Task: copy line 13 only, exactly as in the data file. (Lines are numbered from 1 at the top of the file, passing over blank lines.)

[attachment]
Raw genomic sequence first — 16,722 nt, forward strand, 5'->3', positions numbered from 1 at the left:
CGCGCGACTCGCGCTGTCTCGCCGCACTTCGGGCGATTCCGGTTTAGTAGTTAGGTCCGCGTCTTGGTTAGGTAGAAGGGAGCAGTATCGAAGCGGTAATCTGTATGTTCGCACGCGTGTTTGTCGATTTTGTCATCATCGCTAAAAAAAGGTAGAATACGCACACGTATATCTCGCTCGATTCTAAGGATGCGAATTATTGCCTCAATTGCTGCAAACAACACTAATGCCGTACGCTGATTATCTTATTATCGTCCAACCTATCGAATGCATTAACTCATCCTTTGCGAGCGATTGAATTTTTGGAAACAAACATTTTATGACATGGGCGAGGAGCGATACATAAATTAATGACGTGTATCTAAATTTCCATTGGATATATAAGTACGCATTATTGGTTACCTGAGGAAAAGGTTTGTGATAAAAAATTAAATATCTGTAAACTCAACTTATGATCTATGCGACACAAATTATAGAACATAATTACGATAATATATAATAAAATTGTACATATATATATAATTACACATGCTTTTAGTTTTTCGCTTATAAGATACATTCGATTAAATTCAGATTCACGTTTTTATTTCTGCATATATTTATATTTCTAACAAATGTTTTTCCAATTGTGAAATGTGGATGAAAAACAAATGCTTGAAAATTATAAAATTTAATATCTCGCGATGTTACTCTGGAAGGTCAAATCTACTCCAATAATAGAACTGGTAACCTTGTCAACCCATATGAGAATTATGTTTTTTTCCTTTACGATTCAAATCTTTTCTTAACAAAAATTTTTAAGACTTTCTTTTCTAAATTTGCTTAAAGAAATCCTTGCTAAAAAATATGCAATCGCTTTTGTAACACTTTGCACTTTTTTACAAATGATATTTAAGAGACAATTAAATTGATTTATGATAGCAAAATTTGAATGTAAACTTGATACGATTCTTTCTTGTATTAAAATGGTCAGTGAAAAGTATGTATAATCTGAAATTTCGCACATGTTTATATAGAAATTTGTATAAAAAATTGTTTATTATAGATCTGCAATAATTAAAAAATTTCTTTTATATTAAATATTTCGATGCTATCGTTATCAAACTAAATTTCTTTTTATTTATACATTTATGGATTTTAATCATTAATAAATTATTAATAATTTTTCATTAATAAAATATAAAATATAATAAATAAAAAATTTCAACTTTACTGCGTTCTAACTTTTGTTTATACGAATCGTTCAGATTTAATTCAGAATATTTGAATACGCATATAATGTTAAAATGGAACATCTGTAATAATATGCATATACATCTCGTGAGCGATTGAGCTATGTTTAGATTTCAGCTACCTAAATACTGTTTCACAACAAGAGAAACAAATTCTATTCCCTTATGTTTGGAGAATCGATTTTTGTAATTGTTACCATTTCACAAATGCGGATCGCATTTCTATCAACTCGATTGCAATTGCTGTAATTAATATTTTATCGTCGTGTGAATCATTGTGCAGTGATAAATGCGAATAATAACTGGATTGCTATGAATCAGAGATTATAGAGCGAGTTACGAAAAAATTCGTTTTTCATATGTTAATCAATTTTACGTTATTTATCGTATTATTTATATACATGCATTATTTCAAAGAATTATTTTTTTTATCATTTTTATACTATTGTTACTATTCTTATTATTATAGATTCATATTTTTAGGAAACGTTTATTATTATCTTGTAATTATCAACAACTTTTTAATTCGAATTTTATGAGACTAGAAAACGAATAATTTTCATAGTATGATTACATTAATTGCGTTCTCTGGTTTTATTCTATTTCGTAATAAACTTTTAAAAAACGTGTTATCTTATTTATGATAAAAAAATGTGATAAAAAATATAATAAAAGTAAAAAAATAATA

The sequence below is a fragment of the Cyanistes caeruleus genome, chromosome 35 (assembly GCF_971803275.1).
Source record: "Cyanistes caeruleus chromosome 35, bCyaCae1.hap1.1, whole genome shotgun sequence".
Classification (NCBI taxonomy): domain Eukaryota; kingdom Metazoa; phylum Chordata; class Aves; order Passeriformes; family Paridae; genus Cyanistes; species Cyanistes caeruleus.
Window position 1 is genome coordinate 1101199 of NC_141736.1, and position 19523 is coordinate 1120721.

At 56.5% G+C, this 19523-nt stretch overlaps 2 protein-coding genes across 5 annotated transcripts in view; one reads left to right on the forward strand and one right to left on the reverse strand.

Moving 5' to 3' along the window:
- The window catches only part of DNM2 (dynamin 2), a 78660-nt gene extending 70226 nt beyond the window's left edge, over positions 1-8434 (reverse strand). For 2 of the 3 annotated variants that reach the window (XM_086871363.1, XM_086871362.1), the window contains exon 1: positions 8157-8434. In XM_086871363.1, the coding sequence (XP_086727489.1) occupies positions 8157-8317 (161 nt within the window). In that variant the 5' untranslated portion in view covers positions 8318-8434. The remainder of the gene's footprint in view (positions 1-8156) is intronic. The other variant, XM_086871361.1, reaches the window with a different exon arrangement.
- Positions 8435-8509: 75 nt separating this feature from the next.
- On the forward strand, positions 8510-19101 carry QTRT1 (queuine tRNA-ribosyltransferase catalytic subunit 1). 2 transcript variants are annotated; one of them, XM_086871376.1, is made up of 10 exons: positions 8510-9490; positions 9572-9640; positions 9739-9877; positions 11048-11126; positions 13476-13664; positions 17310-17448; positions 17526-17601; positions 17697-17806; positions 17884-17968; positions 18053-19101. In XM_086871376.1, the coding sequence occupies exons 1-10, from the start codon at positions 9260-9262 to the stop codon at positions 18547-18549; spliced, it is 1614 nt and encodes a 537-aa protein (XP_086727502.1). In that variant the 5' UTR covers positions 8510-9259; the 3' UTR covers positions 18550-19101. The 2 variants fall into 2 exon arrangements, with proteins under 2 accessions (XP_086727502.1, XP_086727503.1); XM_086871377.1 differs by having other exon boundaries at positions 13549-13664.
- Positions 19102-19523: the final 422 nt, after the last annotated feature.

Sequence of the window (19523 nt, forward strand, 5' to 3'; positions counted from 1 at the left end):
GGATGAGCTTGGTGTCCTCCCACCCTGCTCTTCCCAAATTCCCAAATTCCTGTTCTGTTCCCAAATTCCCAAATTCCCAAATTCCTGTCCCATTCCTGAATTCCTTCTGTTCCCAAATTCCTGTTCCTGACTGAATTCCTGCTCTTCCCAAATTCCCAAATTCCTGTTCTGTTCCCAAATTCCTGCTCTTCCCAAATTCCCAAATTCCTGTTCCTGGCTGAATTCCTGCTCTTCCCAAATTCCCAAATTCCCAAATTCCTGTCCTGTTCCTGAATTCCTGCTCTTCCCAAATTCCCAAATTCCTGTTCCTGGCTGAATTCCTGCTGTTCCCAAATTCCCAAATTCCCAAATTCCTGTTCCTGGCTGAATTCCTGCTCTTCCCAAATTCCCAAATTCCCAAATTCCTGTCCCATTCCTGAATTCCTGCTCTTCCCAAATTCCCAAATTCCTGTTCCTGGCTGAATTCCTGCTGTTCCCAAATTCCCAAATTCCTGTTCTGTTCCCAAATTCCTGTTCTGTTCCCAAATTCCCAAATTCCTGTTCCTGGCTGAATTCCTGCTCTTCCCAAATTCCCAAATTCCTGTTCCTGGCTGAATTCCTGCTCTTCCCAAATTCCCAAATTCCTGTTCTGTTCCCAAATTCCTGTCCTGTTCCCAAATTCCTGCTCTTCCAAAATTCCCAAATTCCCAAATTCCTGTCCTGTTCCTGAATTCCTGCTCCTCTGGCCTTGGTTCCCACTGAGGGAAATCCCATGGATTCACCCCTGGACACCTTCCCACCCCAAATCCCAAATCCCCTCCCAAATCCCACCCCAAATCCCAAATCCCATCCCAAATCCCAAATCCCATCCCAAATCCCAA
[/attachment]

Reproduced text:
Sequence of the window (19523 nt, forward strand, 5' to 3'; positions counted from 1 at the left end):